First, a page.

Mattress pads and protectors can greatly improve your sleep, keep your sleep-space clean and hygienic, and extend the life of your mattress. To get the most out of these bedroom accessories, though, it’s important to treat them wall. Here’s the 101 on care and maintenance of mattress protectors and pads.
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Following the care instructions included with a mattress pad or protector is the best way to get the most out of these products. Before you buy, though, it’s a good idea to know what you’re getting into.
Appropriate care and maintenance of your mattress pad and protector will depend largely on the materials and design of these bedroom accessories. Wool, cotton, and other materials need different kinds of care. And while some wool pads are washable, others are not.
If you’re looking for a pad or protector you can just throw in the washing machine and dryer, rest assured that those do exist. However, not all pads and protectors fare well with such simple care.
We offer some general rules of thumb for mattress pad and protector care and then get into the specifics of different materials, so you can keep your bed comfortable and clean with ease.
General care and maintenance of mattress pads and protectors
Mattress pads and protectors are designed to protect your mattress, mostly from moisture, be it from sweat, spills, or toddler incontinence. Even without the latter two incidents, sweat can take its toll on mattress pads and protectors.
Over time, natural body oils and sweat begin to break down natural fibers like cotton and wool. In addition, nightly use can also compress the fibers in a pad and reduce performance.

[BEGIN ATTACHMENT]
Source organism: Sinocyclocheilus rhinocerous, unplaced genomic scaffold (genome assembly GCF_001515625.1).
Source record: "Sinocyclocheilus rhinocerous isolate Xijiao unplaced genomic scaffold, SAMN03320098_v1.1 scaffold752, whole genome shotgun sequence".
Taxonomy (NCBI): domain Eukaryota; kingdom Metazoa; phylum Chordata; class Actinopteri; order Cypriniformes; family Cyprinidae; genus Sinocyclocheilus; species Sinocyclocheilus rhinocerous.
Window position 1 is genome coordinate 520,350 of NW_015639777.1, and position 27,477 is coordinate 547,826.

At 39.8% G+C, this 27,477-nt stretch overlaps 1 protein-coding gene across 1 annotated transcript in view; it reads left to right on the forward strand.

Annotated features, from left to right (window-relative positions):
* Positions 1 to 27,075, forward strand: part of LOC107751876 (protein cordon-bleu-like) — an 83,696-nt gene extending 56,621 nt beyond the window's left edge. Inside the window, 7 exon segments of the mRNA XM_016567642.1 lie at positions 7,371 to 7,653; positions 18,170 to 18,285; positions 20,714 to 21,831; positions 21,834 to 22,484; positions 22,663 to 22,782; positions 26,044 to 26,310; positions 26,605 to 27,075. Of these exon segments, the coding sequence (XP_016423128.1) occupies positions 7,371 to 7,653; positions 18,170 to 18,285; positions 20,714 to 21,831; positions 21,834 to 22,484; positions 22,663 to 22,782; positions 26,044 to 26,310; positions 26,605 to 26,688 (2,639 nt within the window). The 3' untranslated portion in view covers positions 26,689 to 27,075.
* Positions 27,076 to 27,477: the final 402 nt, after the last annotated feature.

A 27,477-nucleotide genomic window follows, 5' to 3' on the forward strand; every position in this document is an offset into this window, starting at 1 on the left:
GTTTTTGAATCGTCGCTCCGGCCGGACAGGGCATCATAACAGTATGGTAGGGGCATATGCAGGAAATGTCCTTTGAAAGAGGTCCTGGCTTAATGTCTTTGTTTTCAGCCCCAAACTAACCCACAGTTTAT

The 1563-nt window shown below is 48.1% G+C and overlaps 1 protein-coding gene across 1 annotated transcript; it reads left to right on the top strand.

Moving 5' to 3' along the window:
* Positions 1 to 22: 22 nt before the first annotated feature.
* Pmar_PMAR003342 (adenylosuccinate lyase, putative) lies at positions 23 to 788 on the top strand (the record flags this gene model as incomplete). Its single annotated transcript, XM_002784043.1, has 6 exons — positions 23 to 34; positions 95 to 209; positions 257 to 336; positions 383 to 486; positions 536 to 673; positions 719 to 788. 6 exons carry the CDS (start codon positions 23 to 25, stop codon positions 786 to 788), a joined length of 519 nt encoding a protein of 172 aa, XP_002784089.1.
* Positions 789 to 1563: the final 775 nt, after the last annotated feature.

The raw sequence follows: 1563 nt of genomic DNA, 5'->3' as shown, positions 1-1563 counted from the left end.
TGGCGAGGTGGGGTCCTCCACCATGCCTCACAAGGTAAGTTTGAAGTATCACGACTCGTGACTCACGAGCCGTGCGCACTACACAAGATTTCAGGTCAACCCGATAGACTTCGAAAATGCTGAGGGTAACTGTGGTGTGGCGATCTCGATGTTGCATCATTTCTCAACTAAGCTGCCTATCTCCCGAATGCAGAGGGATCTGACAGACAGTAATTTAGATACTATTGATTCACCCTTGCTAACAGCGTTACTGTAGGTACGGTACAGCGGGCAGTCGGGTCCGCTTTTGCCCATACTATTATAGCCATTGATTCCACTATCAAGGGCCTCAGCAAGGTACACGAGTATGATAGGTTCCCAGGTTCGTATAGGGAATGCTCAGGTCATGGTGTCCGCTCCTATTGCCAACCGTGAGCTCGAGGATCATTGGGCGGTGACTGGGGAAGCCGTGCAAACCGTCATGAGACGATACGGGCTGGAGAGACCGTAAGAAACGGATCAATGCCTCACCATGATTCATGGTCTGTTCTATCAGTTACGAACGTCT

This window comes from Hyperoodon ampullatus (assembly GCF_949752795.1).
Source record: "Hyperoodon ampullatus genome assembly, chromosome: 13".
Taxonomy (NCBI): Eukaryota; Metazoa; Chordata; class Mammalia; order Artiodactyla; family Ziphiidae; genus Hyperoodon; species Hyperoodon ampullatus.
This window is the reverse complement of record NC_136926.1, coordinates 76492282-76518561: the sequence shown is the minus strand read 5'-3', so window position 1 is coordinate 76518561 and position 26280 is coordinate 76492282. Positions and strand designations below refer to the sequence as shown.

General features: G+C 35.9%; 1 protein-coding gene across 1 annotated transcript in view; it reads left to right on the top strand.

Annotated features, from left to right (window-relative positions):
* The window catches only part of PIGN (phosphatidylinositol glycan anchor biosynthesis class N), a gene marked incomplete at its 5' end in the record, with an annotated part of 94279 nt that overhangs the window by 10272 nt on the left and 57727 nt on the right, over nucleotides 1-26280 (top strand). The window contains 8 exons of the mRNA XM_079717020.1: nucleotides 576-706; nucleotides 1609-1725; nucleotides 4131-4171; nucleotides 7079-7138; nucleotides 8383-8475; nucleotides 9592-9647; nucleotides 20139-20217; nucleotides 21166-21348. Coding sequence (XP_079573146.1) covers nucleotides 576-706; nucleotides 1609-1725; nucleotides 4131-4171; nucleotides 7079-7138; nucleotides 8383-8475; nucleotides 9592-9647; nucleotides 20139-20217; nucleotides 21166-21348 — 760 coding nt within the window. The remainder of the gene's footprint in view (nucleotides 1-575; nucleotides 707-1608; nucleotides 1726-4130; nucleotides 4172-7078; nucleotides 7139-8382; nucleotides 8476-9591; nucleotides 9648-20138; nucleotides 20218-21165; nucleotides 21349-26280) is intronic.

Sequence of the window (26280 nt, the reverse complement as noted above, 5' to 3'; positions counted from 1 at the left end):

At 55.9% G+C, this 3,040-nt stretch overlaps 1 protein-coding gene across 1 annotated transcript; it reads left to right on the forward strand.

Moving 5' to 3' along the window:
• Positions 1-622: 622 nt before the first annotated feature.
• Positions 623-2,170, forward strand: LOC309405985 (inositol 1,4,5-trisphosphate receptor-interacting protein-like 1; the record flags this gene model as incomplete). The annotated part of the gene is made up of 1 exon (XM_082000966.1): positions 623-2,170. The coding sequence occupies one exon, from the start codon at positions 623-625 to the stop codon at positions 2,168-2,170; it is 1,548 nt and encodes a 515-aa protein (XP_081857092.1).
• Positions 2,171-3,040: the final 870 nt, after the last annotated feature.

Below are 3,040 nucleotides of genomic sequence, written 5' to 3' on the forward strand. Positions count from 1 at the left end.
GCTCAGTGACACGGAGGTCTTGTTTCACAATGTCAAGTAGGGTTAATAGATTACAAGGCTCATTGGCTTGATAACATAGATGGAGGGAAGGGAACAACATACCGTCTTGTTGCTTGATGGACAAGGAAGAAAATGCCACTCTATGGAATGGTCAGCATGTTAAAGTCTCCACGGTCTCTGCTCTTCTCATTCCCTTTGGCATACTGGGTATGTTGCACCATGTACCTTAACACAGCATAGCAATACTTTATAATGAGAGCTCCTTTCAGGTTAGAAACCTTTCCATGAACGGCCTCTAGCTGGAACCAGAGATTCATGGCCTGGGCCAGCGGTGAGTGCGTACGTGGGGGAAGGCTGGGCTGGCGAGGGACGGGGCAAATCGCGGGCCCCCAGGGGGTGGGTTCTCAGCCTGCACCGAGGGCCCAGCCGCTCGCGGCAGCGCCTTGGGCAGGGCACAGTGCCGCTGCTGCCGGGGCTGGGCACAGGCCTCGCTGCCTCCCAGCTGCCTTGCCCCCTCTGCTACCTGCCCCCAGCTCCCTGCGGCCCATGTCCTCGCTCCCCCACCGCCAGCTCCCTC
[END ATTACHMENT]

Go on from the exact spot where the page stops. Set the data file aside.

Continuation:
Keep your pad and protector in good condition by following the steps below.
- Turn down your bedding daily to allow your mattress protector and pad to breathe – i.e., pull back your duvet, comforter, and/or top sheet and fold over the bottom of your mattress
- Change your sheets at least once a week to refresh your bedding
- Spot-clean minor spills and give the pad or protector enough time to dry fully before using again.
If having a washable mattress pad is important for your lifestyle, but your washing machine is small (or you don’t have one), look for a pad that’s on the thinner side. This will be easier to wash at home, and easier to carry to a laundromat. You might even consider using two pads on top of each, as these can then be washed separately as needed.
I also strongly recommend using a mattress protector on top of your mattress pad. This helps minimize how often you need to wash the pad itself, and most protectors are easy to wash in a regular household washing machine.
How to care for cotton and washable wool pads and protectors
Most cotton mattress pads and protectors are machine washable. The main difficulty is that some pads are too bulky to fit in a household washing machine and dryer. Note, too, that cotton and washable wool mattress pads can get very heavy when wet. This may overtax your washing machine and dryer, so be careful not to overload the machine and consider line drying wherever possible.
If your home machine can’t accommodate your mattress pad, find a laundromat with a larger drum. Wash the pad once a month or so, spot-cleaning as necessary in-between. This will help to prevent premature breakdown of cotton fibers.